An Economy Under Pressure
The Kremlin Explains Russia’s Economic Problems
by Aleksandr Zhilin
Recently, the Presidential Analytical Department has devoted increasing attention to studying the economic situation in the country. Experts believe this is connected with the approaching presidential elections and the attempts of Boris Yeltsin to find ways to improve the social situation in the country to boost his standing with the public. The following is a summary of the materials on the state of the Russian economy prepared by members of the President’s economic analytical group which is headed by Mikhail Delyagin.
Russia’s Financial System: A Complex Crisis
The end of the practice of borrowing money from the Central Bank to cover the budget deficit (April 1, 1995) was the point at which Russia’s society entered a new stage in her development.
Back in mid March an agreement was signed between the CBR and the government according to which the volume of CBR credits to be allocated for covering the budget deficit was cut by more than 30 percent (i.e. from initial 5 trillion rubles to 3.475 trillion rubles).
The rejection of the mechanism of financing the budget deficit with CBR credits was an important step on the way towards "emancipating" Russia’s national economy; in other words helping the economy, specifically its financial system, break free from the federal budget. However, it has to be admitted that the pressure of the rigid financial policy turned out to be too much for the economy to bear. A complex (all-embracing) crisis developed. The first to suffer was the private sector. The lack of cash resulted in a massive sale of hard currency (April through June 1995), the fall of the dollar against the ruble, and the introduction of a semi-fixed ruble/dollar rate which saved the export-oriented segment of the Russian economy.
A second stage of this complex crisis was a crisis of the budget system. The latter crisis began in July 1995 when the budget deficit was almost entirely financed at the expense of external sources. The depletion of internal sources of financing and the huge expense of servicing the external debt had the result that as of August 1995 the cost of servicing and repayment of the old debts exceeded the income obtained from taking new foreign and domestic credits (by 0.7 trillion rubles and by 2.1 trillion rubles respectively). The country was experiencing an extremely acute shortage of cash, the government was failing to fulfill its obligations, a political crisis was brewing while on the other hand the federal budget deficit diminished by 13.4 percent, i.e., by 2.75 trillion rubles.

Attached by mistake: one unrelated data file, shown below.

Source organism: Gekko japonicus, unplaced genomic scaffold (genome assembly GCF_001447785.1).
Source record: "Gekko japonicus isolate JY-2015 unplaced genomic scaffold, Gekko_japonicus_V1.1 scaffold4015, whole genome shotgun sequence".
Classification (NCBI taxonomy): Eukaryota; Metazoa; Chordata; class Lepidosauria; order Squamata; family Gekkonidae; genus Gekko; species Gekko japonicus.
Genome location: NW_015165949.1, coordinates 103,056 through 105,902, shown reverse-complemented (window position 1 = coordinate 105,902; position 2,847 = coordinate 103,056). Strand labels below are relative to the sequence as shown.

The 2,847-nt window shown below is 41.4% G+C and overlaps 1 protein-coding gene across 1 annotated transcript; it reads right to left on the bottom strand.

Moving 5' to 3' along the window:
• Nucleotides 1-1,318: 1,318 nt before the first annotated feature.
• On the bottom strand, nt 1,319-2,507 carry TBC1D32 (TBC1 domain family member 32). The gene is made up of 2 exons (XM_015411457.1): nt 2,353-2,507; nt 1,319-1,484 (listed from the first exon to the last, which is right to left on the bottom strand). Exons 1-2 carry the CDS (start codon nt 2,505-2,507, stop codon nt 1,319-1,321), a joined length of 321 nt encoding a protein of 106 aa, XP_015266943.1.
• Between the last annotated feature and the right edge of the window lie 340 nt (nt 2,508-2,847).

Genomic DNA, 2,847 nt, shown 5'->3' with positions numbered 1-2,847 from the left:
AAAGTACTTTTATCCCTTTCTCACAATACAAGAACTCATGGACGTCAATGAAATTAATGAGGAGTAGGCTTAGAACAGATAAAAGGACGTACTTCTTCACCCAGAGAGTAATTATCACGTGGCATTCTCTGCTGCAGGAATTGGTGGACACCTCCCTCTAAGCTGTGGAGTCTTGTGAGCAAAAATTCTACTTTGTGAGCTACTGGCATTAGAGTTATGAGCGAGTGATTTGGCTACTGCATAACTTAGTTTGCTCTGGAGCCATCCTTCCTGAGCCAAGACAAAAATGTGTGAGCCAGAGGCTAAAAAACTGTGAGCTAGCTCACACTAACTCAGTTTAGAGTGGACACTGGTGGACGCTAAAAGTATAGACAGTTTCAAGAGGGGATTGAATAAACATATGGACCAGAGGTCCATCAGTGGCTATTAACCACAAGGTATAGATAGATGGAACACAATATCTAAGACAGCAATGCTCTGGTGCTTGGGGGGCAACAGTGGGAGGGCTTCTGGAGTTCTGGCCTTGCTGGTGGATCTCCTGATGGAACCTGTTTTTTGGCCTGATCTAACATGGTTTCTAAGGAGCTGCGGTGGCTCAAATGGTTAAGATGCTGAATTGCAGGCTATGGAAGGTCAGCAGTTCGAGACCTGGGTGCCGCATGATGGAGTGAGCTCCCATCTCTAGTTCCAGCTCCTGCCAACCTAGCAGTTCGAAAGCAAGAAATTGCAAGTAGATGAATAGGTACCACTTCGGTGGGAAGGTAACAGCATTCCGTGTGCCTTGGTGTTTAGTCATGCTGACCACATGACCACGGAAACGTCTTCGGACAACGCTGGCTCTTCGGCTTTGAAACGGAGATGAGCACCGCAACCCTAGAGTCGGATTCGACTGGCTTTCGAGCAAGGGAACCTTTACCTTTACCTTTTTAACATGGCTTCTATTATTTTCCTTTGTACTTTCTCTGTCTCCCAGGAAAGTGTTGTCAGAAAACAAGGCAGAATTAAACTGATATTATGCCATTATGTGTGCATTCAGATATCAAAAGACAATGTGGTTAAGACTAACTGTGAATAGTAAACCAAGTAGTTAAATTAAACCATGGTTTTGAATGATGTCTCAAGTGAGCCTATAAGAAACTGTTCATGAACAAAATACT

This "suck-out" of money from the national economy could not but affect the domestic banking system. A massive withdrawal of cash by the commercial banks from their correspondent accounts in the CBR began in July. It was at this time that the banks exhausted their reserves. "Black Thursday" came. On this day the banking crisis in Russia went from "covert" to "overt." According to expert estimates, some 300 Russian banks are insolvent (some 100 of them were deprived of their licenses in October and November of 1995).